A lot of confirmed or potential Yes voters combine that view with several others, of course. Contrary to anything Better Together wants to believe, there is no single species of "nat". The idea of independence grants possibilities. People are capable of imagining a great many. One fact is plain: the Tory world-view - with or without a "moral mission" - earns few electoral rewards in this country. Scots don't care for it.

This does not make them nature's egalitarians. Plenty of Scots fall for the welfare-scrounger calumny; plenty have an ignorant disdain for immigrants. Many would sell their votes - if you trust an infamous survey - for £500. Yet still they reject Tories. Their interest in Ukip is statistically insignificant. Scots might not always be champions of justice, but they choose parties that claim to take social justice seriously.

Such voters know things grow worse for the many, better for the few. They see their spending power evaporate as their children's prospects vanish. They look, amazed, on a bedroom tax. They ask themselves what happened. In 2009, there was one Trussell Trust food bank in Scotland. By October of last year the number was 42, with 17 more planned. Why tolerate that?

Scottish Labour has a reply. It's not new. All the people of these islands, they say, must stand together to create a better society. Independence is a betrayal of a common purpose. There are a few problems, though, with this noble vision of solidarity.

One is that Labour has been selling the dream for decades and rarely made it a reality. The dream has dissipated, sometimes thanks to Labour governments, most often because a majority of English constituencies have been handed to Conservatives irrespective of Scotland's votes. Today, Scottish Labour leaders denigrate the "something-for-nothing society" and the London leadership succumbs to austerity mania.

How could you guarantee an independent Scotland would be socially just, or that justice would endure? Unlike some, Patrick Harvie of the Scottish Greens has been admirably honest about "Scandinavian-style" equality. You get what you pay for. In return, you get universal social goods and a system that is cheaper, for the majority, than private provision in the American manner.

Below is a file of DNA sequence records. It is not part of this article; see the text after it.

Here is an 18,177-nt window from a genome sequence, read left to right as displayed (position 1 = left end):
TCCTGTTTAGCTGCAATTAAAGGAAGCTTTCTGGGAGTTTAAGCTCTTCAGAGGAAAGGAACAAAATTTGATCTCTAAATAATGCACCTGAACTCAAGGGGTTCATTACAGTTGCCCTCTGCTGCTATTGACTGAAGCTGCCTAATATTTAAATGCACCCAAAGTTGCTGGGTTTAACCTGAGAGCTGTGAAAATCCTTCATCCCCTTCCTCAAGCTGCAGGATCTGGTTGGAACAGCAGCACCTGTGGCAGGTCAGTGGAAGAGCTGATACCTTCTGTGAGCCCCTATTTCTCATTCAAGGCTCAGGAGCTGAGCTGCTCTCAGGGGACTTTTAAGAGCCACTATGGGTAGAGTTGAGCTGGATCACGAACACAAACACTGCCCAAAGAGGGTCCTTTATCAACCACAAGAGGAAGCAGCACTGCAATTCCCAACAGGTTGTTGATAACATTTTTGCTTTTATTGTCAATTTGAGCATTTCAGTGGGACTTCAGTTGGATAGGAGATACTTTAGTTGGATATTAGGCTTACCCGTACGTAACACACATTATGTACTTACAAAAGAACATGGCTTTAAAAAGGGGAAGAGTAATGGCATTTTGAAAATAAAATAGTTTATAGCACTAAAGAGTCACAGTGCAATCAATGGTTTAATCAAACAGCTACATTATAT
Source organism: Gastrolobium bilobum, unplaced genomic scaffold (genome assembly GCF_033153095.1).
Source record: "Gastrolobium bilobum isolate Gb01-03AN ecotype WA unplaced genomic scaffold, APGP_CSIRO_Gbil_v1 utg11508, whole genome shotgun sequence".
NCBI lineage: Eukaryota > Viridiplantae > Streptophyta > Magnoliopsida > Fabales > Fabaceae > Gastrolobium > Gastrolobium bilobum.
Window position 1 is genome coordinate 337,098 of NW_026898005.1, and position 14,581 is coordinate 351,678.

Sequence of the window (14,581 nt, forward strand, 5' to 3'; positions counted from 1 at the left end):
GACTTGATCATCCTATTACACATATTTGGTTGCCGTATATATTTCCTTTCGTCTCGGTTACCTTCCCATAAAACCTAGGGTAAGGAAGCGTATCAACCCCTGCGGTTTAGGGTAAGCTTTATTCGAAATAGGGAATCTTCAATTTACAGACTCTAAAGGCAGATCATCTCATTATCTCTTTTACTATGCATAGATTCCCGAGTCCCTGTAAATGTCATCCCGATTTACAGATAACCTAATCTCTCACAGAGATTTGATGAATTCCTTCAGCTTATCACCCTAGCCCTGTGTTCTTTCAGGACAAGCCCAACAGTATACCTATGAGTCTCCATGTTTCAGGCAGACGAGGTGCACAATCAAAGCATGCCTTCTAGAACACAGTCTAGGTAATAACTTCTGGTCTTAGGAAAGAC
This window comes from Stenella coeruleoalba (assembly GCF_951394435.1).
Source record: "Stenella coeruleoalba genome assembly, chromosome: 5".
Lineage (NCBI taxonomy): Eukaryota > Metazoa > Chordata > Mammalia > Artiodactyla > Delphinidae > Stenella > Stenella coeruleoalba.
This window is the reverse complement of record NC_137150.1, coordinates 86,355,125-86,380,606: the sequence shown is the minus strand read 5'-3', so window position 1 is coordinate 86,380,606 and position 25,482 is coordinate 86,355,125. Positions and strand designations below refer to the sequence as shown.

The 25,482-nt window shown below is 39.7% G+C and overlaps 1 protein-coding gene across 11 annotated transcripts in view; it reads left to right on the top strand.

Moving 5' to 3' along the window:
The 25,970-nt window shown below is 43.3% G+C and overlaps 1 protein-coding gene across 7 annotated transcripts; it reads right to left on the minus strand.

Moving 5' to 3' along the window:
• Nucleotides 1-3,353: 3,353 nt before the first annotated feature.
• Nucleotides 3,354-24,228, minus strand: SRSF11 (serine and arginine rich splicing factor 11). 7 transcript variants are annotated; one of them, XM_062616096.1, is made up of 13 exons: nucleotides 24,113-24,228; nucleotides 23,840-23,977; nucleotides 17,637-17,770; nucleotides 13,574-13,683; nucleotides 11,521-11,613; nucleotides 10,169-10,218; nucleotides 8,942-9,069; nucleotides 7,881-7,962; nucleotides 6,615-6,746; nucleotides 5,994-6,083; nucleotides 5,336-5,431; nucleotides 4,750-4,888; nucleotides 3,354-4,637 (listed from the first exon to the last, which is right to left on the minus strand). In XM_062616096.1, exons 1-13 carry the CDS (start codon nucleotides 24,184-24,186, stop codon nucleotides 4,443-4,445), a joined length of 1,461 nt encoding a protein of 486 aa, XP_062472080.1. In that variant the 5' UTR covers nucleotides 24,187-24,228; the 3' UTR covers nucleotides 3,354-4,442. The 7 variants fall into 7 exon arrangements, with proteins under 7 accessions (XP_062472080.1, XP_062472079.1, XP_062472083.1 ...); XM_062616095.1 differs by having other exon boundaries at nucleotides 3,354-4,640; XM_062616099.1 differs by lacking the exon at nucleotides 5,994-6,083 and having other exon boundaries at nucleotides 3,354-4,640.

To entrench that hope, you seize the opportunity of a written constitution for an independent country. If Scotland is serious about justice, meaning human rights, it must bind its future governments to standards rather than allow the hokum of one man's comedy of the "moral mission" under a state run, increasingly, by an oligarchy.

The idea that independence will be secured be voters who are not nationalists baffles and disturbs the UK's defenders. They would rather caricature everything as the whim of Alex Salmond, and ignore those who will vote Yes despite the First Minister, not because of him. The Radical Independence Campaign (RIC) knows better.

The RIC leaflet about to go through letter-boxes in housing schemes describes the gulf between hopes and reality. Wages, housing costs, working hours, fuel poverty, infant mortality, pensions, and much else besides: if this is better together, if this is certain for as long as Westminster prevails, those who vote No will say No to the future. For once, working people have the chance to make the change.

Had Scottish Labour not cursed itself with a loathing of the SNP it would understand the "morality" with which it is allied. Clerics wash their hands of what Labour supports. People who believe in a just society despair of the company Labour chooses just to crush "nats". The party matters more than the people. On the high ground, the air gets thin.